We use necessary cookies to make our website work. We'd also like to use optional cookies to understand how you use it, and to help us improve it.

For more information, please read our cookie policy.

UK Civil Aviation Regulations

These are published by the CAA on our UK Regulations pages. EU Regulations and EASA Access Guides published by EASA no longer apply in the UK. Our website and publications are being reviewed to update all references. Any references to EU law and EASA Access guides should be disregarded and where applicable the equivalent UK versions referred to instead.

A new Airworthiness Code designed to provide practical guidance on key airworthiness topics such as the Airworthiness System and the Part-ML maintenance programme has today been published by the UK Civil Aviation Authority.

The Airworthiness Code; A maintenance guide for light aircraft is a guidance document designed to support owners and operators of general aviation (GA) aircraft. The document primarily addresses Part 21 aeroplanes and rotorcraft subject to the Part-M regulation; and Part 21 aircraft operating on an enduring permit to fly.

Feedback received as part of a Civil Aviation Authority consultation looking at UK General Aviation opportunities after leaving EASA, highlighted the need for there to be an airworthiness version of the Skyway Code. 

Michael MacDonald, Co-Head of the Civil Aviation Authority’s General Aviation & RPAS Unit said: “This new Airworthiness Code has been produced in a similar style to the much-loved Skyway Code and we hope this new guidance will go some way in supporting GA owners, not only in in their regulatory understanding of Part-ML itself, but also how to apply it to their aircraft.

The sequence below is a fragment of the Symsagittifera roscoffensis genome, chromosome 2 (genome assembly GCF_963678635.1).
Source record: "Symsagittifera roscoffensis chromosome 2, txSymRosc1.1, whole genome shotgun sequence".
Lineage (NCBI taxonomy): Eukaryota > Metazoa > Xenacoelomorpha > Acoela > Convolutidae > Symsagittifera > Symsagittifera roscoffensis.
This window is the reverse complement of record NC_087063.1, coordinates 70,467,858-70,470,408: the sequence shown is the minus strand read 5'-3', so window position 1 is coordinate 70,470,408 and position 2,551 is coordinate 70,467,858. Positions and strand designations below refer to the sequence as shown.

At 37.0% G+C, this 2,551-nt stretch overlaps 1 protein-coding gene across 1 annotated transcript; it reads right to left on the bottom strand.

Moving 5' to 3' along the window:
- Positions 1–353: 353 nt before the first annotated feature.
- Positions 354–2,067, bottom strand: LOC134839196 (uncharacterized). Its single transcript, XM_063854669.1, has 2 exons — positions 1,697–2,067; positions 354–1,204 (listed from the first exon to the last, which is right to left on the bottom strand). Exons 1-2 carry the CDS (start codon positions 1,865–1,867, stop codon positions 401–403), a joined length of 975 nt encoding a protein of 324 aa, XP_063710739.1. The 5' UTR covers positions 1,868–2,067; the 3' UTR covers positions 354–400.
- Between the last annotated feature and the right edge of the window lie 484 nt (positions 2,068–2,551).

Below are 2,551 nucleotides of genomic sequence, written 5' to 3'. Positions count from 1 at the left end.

“I would like to thank in particular the Aircraft Owners and Pilots Association (AOPA) Maintenance Working Group and other members of the GA community who contributed to the Airworthiness Code and hope that you will find it useful.”

Martin Robinson, Chief Executive Officer of the Aircraft Owners and Pilots Association, said: “AOPA has been pleased to see the Civil Aviation Authority following up with an equivalent to the Skyway Code but for maintenance matters.

“This is something we have been keenly requesting and our Maintenance Working Group helped review in its early stages. We believe it should be useful for aircraft owners, operators and maintainers alike. We congratulate the CAA for seeing this important piece of work to completion and we recommend it all aircraft owners.

“We know from the number of queries we receive from our members that maintenance issues are common and often arise because of misunderstandings of the myriad of maintenance regimes. The idea of a clear, well documented description of maintenance matters in a form suitable for owners and operators is a great step forward. We look forward to helping the CAA keep the document relevant and readable.”

For more information and to download the updated free online version, please visit The Airworthiness Code | Civil Aviation Authority (caa.co.uk)